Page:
Current Account Preview - September Quarter 1999

Published: Wed 15 Dec 1999 10:41 AM
Data Flash (New Zealand) - Preview
NZ Current Account Preview - September Quarter 1999
Key Points
Release date:::::::::::::::: 21 December, 10.45am (NZT)
DB forecast:::::::::::::::::::Current account (ex migr. transfers)
:::::::::::::::::::::::::::::::::($NZ): -$3.0bn qtr.; -$6.9bn ann.
Forecast risk:::::::::::::::: Balanced risk assessment
Market expectations (avg):::::Quarterly current account ($NZ):
:::::::::::::::::::::::::::::::::-$2.7bn qtr.; Range: -3.2$bn/-2.3$bn
::::::::::::::::::::::::::::::Annual current account ($NZ):
:::::::::::::::::::::::::::::::::-$6.8bn ann.; Range: -$7.2bn/-$6.3bn
Previous release (Jun qtr)::::Quarterly current account ($NZ): -$2.0bn qtr.
::::::::::::::::::::::::::::::Annual current account ($NZ): -$6.3bn ann.
Current Account (year ended)::::::::::::::::::Dec98::::Mar99::::Jun99::::Sep99(f)
Merchandise Exports:::::::::: 22,909:::22,994:::23,229:::23,396
Merchandise Imports:::::::::: 21,181:::21,531:::22,174:::23,044
Trade Balance::::::::::::::::::1,730::::1,485::::1,056::::: 352
Services Exports:::::::::::::::6,954::::7,437::::7,614::::7,661
Services Imports:::::::::::::::8,475::::8,657::::8,571::::8,477
Services Balance::::::::::::::-1,521:::-1,220:::::-957:::::-816
Total Investment Credits:::::::::812::::: 314::::: -16::::: 72
Total Investment Debits::::::::6,621::::6,707::::6,942::::7,143
Investment Income Balance:::::-5,809:::-6,393:::-6,958:::-7,071
Transfer Balance::::::::::::::: 475::::: 347::::: 510::::: 647
Current Account Balance::::: -5,125:::-5,801:::-6,349:::-6,888
Balance (ex. migr. transfers) -4,978:::-5,696:::-6,290:::-6,880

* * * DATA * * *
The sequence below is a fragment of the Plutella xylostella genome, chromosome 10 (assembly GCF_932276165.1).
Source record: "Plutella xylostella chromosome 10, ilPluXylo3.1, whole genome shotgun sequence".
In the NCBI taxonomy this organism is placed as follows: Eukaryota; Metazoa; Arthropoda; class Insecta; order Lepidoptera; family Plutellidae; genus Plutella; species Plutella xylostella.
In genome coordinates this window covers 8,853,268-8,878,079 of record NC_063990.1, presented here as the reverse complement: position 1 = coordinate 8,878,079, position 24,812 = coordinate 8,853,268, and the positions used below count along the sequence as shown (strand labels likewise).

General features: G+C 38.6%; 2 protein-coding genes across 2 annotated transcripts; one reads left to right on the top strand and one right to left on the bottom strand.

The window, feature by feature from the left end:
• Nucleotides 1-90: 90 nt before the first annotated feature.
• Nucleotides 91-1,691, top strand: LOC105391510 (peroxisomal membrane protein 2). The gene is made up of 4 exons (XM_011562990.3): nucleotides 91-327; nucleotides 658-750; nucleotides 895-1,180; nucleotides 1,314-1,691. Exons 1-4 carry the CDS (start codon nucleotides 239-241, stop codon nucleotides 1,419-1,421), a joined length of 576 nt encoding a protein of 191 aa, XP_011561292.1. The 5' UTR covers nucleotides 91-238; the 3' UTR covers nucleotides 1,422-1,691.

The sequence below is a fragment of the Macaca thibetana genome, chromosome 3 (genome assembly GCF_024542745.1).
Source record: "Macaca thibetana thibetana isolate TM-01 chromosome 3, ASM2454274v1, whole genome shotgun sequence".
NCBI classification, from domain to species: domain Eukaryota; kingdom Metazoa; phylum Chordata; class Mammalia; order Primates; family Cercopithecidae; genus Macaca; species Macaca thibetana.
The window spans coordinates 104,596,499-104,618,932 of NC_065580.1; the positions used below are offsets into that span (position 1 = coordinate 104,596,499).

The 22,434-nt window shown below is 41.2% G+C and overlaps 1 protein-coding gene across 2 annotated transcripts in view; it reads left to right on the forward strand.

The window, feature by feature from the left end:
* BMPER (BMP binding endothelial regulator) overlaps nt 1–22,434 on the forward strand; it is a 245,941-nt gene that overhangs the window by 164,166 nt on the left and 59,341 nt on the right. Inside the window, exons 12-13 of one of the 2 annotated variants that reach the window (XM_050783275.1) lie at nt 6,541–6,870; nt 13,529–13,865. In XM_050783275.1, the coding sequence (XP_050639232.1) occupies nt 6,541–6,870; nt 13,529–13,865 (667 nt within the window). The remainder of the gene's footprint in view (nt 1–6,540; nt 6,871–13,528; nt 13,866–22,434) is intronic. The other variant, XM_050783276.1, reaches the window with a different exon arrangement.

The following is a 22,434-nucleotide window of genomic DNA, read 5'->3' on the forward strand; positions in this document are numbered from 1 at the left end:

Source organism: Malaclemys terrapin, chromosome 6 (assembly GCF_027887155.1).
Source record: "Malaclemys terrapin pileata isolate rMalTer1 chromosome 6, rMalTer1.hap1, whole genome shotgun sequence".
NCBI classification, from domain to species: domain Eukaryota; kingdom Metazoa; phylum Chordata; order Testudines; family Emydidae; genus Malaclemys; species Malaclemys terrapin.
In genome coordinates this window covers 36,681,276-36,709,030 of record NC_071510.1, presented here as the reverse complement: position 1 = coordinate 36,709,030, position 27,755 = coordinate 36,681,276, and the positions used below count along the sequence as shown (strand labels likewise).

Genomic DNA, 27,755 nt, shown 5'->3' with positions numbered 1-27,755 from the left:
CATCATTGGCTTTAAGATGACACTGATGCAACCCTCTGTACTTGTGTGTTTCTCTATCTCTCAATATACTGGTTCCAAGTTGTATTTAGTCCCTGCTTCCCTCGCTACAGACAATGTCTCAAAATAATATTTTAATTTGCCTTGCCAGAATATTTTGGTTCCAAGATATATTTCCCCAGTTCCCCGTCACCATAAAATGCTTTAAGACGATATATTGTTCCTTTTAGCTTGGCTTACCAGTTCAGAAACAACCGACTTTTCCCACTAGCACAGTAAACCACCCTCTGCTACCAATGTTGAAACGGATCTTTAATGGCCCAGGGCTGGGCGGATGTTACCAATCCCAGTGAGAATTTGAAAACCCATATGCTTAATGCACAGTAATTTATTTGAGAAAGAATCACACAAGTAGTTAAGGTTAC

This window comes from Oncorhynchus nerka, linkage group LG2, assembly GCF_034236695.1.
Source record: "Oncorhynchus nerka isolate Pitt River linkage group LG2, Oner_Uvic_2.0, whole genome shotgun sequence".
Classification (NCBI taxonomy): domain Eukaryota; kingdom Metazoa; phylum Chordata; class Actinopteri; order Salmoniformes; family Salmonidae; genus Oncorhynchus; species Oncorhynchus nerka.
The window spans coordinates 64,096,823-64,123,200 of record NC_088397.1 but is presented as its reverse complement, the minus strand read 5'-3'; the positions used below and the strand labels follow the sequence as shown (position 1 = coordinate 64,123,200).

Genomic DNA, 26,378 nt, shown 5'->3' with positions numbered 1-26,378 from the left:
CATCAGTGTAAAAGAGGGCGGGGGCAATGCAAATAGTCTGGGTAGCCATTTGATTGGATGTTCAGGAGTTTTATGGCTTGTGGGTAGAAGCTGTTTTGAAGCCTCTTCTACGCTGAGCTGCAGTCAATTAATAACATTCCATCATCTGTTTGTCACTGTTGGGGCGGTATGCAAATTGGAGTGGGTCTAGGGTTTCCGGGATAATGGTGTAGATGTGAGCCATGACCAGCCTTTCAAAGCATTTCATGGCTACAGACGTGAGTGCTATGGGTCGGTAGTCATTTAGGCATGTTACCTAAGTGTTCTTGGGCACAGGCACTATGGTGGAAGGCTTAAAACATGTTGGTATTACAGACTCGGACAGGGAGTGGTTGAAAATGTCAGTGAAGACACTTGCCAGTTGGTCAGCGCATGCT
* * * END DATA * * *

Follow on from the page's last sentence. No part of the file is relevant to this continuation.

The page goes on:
:::% of nominal GDP:::::::::: -5.0:::::-5.8:::::-6.3:::::-6.7
Source: DB Global Markets Research, Statistics NZ
In line with average market expectations, we project the annual current account deficit to widen from 6.3% to 6.7% of GDP over the September quarter.:::While we forecast some improvement in the annual services balance (driven by continuing strong tourism growth), this is expected to be more than offset by a widening in the investment income deficit and a sharp deterioration in the merchandise trade balance on the back of recent strong import growth.
Looking further ahead, the current account deficit is forecast to deteriorate sharply to 7.7% of GDP over the December quarter, as the importation of a naval frigate (accounting for around 0.5 percentage points of the deficit) impacts on the current account balance. Thereafter, we expect only a gradual improvement in the current account, with the deficit remaining above 6% over the next two years.
While the trade balance is likely to improve on the back of stronger exports and a favourable trend in the terms of trade, the widening investment income deficit will provide a partial offset. The investment debts are expected to rise faster than nominal GDP, due to rising world interest rates and a recovery in the profitability of foreign-owned corporates in New Zealand.
The structural current account problem is expected to lead to a Standard & Poors credit rating downgrade in early 2000 and limit the medium-to-long-term performance of the NZD.
This, along with an extensive range of other publications, is available on our web site
In order to read our research you will require the Adobe Acrobat Reader which can be obtained from their website for free.
For answers to your EMU questions, check Deutsche Bank's EMU web site or email our helpline

Next in Business, Science, and Tech

KiwiRail strike notices withdrawn following new offer
By: Rail And Maritime Transport Union
Stress Tests Show Strengthening Bank Resilience
By: Reserve Bank
Building Activity Down In September Quarter
By: Statistics New Zealand
Deputy Governor Reflects On Time At RBNZ
By: Reserve Bank
Data Reveals ICT Expenditure Key To Small Business Sales Growth
By: Xero
Fonterra Lifts Forecast Farmgate Milk Price Range And Revises Earnings Guidance At First Quarter Update
By: Fonterra
Canterbury Museum: New Research - Bald Haast's Eagle Feasted On Moa Guts
By: Canterbury Museum
View as: DESKTOP | MOBILE © Scoop Media